If you’re looking to hone your content writing skills, consistent practice is undoubtedly the best way to do that. Coming in at a close second, however, is reading.
To get you started, let’s take a look at some of the most helpful content writing books on the market.
1. Everybody Writes
Whether you know it or not, every email you send and Facebook status you post counts as a form of content writing. In “Everybody Writes,” Ann Handley builds a how-to guide around the idea that most business people, regardless of their profession or industry, will need to create content at some point in their career. Web pages, blog posts and social media updates are all explored in-depth and accompanied by actionable advice.
2. The Story Engine
If you’re at all familiar with content writing, then you’ve probably heard the word “story” thrown around quite a bit, and for good reason–a memorable story is what sets one brand apart from the rest. What isn’t clear, however, is how you can go about crafting such a story for your brand. Luckily, “The Story Engine” explains exactly how you can use content strategy to develop a truly unique story.
3. How to Write Seductive Web Copy
Writing web copy is a lot like speed dating: You want to create something concise, but not shallow. You want to attract attention, but not for the wrong reasons. You want to be memorable, but not obnoxious. In “How to Write Seductive Web Copy,” you’ll learn how to attract both visitors and search engine crawlers, no cheesy pick-up lines required.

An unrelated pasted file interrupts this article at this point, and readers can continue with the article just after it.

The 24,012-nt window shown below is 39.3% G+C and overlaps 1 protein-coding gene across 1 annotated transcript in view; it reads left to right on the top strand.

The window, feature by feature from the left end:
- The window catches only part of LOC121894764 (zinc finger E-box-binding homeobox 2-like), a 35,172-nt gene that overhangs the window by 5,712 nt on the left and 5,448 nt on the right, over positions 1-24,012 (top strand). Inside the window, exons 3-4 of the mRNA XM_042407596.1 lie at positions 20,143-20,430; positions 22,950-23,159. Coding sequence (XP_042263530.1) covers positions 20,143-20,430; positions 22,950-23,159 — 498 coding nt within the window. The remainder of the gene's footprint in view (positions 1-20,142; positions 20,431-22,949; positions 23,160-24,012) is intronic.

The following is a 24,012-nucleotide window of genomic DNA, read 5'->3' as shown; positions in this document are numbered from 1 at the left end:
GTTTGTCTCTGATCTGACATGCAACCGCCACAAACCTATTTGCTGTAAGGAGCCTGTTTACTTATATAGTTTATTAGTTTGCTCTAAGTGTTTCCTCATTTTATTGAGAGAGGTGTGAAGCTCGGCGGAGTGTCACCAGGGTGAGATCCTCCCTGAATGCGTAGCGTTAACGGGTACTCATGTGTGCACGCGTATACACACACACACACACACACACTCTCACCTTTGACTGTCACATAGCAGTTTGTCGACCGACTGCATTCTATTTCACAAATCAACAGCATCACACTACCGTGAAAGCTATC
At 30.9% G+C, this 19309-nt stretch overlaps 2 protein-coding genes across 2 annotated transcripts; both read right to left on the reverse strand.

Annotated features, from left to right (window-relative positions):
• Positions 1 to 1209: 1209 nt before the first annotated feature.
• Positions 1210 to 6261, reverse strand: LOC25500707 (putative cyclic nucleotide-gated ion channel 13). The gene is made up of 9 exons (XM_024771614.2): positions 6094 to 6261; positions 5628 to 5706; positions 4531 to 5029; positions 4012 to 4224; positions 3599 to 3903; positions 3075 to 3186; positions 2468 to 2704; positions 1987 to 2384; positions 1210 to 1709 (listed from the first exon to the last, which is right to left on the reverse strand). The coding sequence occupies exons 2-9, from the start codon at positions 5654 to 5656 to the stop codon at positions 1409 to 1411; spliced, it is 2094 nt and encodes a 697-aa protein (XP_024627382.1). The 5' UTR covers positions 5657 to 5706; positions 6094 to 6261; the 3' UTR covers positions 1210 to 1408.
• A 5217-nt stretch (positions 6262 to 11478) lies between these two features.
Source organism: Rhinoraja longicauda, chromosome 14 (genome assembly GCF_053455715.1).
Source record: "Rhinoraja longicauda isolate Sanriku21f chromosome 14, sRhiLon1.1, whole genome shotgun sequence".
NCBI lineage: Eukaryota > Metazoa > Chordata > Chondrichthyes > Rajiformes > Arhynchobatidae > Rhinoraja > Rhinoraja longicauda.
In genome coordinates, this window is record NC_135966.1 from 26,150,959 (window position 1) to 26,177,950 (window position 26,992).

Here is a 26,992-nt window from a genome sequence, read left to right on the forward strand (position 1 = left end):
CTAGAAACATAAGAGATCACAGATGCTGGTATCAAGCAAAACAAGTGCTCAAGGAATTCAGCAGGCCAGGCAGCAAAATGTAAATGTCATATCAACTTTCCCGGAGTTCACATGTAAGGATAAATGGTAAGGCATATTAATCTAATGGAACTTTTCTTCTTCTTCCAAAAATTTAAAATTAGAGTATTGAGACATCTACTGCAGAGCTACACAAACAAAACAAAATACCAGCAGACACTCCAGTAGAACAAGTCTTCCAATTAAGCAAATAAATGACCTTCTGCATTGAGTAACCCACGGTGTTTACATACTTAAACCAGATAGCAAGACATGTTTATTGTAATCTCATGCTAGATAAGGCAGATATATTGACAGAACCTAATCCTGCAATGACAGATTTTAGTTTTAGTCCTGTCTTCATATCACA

4. So You Think You Can Write?
If you’re on the hunt for a comprehensive overview of all things related to online content writing, look no further than “So You Think You Can Write?” From search engine optimization and blogging to sales copy and journalism, author Julia McCoy covers all the bases in a fun, easy-to-understand way.
5. Grammar Girl’s Quick and Dirty Tips for Better Writing
Clever metaphors and catchy headlines aren’t worth much if they’re not built on a solid foundation of good grammar. No matter what kind of content you’re writing, you can use “Grammar Girl’s Quick and Dirty Tips for Better Writing” to quickly clear up confusion. We know, you’d prefer not to think about comma splices, split infinitives or misplaced modifiers ever again–with this book in your arsenal, you won’t have to.
Which of these books are you most eager to read? Do you have any recommendations that weren’t mentioned here? Head to the comments section and let’s chat!